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It may not seem like science, but the way we breathe has an impact on the way our bodies function. The increased flow of oxygen to our brain and cells can stimulate the autonomic nervous system, the part of our nervous systems that acts “subconsciously” to maintain processes in our circulatory or respiratory systems, among others. Also, studies have suggested that exercises like Qigong can help treat the symptoms and behaviors of trauma. 

During times of uncertainty like a pandemic, it may be hard to find ways to cope with issues stemming from trauma or substance abuse. Qigong is simple and can be practiced at home without guidance. It is also helpful because it can strengthen the body and help fight against illnesses.

What is Conscious Connected Breathing?

We may not be conscious of our breathing at all times, but it is one of the most important processes our body uses to sustain itself. The oxygen our lungs absorb from breathing is the driving force for our systems and cells to do what they are meant to do. While breathing seems like a standard, one-size-fits-all practice, it is far from that. There are different breathing techniques you can use to increase the amount of oxygen your body is absorbing. A few of those techniques are:

  1. Chest Breathing- This is the way we breathe naturally. While chest breathing is adequate for sustaining life, it provides suboptimal oxygen absorption. As we get older, our diaphragms and lungs weaken and so do their abilities to sustain oxygen absorption. Chest breathing uses a small capacity of our breathing abilities
  2. Buddhist Breathing- Buddhist breathing utilizes more of your body and reaches full breathing capacity. It is characterized by allowing your chest and abdomen to expand more than they would with chest breathing but keeping the same natural rhythm of the breath.
  3. Daoist Reverse Breathing – This type of breathing is more advanced, but is meant to intensify the flow of energy through your body. Daoist breathing is characterized by the motions of the abdomen and chest during inhales and exhales; the chest expands outwards while the abdomen draws inwards, mimicking a scooping motion. This is believed to allow energy to move along your spine

Qigong at Home: A Simple Beginning

Qigong has been shown to help deal with issues arising from various trauma disorders. It does this in the same way that other mindfulness-based therapies work; practices like body works (massage therapy and acupuncture) help with relief of muscle tension, constricted breathing, and reduced body awareness and sensation. While the schools of thought on how to deal with trauma-based psychological disturbances seem very different, they can be connected to each other; our body’s dysfunctional responses to stimuli can be translated into a block that impedes energy flow.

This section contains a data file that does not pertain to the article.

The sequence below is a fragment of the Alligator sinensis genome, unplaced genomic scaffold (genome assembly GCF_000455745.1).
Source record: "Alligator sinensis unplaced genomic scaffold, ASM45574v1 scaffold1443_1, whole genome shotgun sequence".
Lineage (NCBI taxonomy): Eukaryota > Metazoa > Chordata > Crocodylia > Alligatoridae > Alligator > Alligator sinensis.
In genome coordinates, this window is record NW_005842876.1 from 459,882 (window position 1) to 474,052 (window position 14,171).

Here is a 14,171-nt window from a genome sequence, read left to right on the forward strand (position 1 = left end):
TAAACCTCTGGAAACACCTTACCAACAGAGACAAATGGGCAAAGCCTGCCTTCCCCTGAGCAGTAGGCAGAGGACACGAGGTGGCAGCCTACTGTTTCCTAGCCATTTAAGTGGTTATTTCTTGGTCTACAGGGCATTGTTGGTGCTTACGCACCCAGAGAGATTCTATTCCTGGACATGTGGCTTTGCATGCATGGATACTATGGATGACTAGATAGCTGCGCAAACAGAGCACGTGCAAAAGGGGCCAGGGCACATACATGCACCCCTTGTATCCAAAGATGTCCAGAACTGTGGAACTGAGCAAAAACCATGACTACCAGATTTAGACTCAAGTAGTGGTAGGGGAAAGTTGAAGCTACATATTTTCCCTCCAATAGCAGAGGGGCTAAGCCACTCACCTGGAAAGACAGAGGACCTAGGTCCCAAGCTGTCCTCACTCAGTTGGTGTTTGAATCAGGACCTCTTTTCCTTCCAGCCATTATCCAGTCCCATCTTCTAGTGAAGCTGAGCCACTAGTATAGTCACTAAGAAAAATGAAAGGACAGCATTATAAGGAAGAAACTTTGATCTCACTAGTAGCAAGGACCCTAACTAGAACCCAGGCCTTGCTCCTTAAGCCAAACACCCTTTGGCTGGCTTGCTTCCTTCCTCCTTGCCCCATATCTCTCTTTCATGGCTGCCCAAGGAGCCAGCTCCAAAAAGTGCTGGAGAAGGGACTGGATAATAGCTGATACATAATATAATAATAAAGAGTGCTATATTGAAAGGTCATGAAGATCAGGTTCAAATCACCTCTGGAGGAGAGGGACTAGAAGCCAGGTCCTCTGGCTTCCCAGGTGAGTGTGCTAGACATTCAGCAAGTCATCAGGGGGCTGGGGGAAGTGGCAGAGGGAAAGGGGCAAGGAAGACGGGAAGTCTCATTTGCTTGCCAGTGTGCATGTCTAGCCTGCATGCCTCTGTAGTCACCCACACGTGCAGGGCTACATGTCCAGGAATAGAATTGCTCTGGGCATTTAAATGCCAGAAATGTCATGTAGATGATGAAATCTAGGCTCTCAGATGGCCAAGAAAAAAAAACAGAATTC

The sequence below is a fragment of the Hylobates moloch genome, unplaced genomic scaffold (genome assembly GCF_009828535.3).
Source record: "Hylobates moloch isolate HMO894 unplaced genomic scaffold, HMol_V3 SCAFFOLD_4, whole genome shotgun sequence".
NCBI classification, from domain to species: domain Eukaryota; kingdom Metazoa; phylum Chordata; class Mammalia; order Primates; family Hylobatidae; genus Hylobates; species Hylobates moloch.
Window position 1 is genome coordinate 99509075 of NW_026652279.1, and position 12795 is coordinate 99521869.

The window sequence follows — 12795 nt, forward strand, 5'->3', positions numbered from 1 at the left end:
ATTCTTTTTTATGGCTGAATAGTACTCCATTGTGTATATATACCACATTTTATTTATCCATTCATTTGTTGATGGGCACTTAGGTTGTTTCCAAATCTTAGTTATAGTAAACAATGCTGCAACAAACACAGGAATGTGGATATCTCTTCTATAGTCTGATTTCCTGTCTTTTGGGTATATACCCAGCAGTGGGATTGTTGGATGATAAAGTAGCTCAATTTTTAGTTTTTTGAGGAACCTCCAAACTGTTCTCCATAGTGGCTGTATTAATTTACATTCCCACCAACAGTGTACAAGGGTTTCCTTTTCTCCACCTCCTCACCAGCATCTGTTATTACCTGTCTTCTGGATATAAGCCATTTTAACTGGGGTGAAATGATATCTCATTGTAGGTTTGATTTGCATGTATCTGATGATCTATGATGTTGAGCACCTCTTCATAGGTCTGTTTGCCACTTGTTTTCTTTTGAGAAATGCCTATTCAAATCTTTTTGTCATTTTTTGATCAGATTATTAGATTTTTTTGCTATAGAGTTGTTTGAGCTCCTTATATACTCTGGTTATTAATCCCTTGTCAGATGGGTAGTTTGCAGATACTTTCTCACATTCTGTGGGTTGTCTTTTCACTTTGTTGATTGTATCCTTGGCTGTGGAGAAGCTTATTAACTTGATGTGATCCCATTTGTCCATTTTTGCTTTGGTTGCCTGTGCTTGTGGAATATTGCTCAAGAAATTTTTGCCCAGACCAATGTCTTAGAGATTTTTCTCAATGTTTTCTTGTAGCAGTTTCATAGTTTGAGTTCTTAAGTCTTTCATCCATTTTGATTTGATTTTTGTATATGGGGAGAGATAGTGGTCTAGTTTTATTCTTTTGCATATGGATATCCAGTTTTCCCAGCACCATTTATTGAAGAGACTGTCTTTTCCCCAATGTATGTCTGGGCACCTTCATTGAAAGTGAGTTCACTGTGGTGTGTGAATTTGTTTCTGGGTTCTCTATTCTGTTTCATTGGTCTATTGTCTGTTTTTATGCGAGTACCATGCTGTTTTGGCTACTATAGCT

The flow of life (Qi), or the energy of life, is paramount to the foundations of Eastern philosophies. When our channels are open, energy can flow freely, bringing us good physical health, emotional balance, mental clarity, and a sense of calm. This is why conscious-connected breathing is helpful for releasing this energy; it helps with the natural energy flow throughout our body. What is especially helpful about Qigong is that the movements are simple, and it can be practiced anywhere, which is perfect when you are eager to find ways to cope in the middle of a lockdown.

The easiest form of Qigong is Flowing Motion, which is simply allowing your arms to move up and down with your natural pattern of breathing. Hold your arms out to your sides or in front of you, whichever feels more natural. Allow your arms to move up upon inhale and down upon exhale. Practice these movements for at least nine inhales and exhales. 

Very similar to Flowing Motion is the Rolling Ball exercise which meant to simulate a ball of energy in your hands. As you inhale and exhale, imagine the ball is moving back and forth. The goal is to keep your movements fluid and allow the ball to remain in your hands without them going through the imaginary ball. Focusing on your breathing during these exercises without it distracting you from the true benefits of Qigong is important.

Inner Flowing Rivers is another simple Qigong exercise. While focusing on your natural breath pattern, begin with your hands at your foot, as you inhale, bring your arms up as if you’re pulling your energy to your chest; when you reach your chest, push your arms outwards from your chest. Upon exhale, bring your arms back to your chest and then back down to your foot. This is known as a high energy movement as it is meant to help the flow of energy throughout the whole body.

Many therapy models have begun incorporating these types of exercises because they are proven to work. It’s that simple. The mind-body connection is incredibly important to all aspects of our life, even more so when we are struggling with the effects of trauma or substance abuse.  The best way to start healing is to become aware of what your mind and body needs most and begin supplying them with solutions. We understand that during a pandemic, it may be harder to find ways to cope, which makes things much more stressful. We feel tremendously lucky here at The Guest House Ocala to have a dedicated staff that takes pride in supporting your needs while keeping your health and safety as a top priority. We are fully functioning at this time, so don’t hesitate to call and find out more about our conscious connected breathwork models at (855) 483-7800. We are here to help you live your best life.